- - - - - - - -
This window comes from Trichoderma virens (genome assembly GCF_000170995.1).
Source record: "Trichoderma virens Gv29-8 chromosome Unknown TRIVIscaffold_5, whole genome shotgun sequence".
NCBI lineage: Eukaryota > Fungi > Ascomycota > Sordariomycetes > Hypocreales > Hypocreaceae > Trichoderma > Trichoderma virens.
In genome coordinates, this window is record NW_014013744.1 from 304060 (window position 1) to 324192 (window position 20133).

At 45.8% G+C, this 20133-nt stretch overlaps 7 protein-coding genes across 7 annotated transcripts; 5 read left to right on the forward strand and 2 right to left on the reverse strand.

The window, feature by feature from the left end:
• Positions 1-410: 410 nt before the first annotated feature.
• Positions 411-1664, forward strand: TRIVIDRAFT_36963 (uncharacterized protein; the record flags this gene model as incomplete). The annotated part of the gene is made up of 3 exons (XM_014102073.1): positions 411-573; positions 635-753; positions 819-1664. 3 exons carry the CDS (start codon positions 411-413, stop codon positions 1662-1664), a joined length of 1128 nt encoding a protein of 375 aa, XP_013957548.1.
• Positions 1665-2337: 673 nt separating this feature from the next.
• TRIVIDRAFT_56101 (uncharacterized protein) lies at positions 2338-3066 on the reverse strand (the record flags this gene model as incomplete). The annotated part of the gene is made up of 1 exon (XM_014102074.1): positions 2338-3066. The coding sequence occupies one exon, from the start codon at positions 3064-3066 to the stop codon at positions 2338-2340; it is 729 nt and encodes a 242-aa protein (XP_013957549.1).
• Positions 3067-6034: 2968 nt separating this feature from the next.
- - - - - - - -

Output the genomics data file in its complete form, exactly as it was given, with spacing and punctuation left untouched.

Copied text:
This window comes from Trichoderma virens (genome assembly GCF_000170995.1).
Source record: "Trichoderma virens Gv29-8 chromosome Unknown TRIVIscaffold_5, whole genome shotgun sequence".
NCBI lineage: Eukaryota > Fungi > Ascomycota > Sordariomycetes > Hypocreales > Hypocreaceae > Trichoderma > Trichoderma virens.
In genome coordinates, this window is record NW_014013744.1 from 304060 (window position 1) to 324192 (window position 20133).

At 45.8% G+C, this 20133-nt stretch overlaps 7 protein-coding genes across 7 annotated transcripts; 5 read left to right on the forward strand and 2 right to left on the reverse strand.

The window, feature by feature from the left end:
• Positions 1-410: 410 nt before the first annotated feature.
• Positions 411-1664, forward strand: TRIVIDRAFT_36963 (uncharacterized protein; the record flags this gene model as incomplete). The annotated part of the gene is made up of 3 exons (XM_014102073.1): positions 411-573; positions 635-753; positions 819-1664. 3 exons carry the CDS (start codon positions 411-413, stop codon positions 1662-1664), a joined length of 1128 nt encoding a protein of 375 aa, XP_013957548.1.
• Positions 1665-2337: 673 nt separating this feature from the next.
• TRIVIDRAFT_56101 (uncharacterized protein) lies at positions 2338-3066 on the reverse strand (the record flags this gene model as incomplete). The annotated part of the gene is made up of 1 exon (XM_014102074.1): positions 2338-3066. The coding sequence occupies one exon, from the start codon at positions 3064-3066 to the stop codon at positions 2338-2340; it is 729 nt and encodes a 242-aa protein (XP_013957549.1).
• Positions 3067-6034: 2968 nt separating this feature from the next.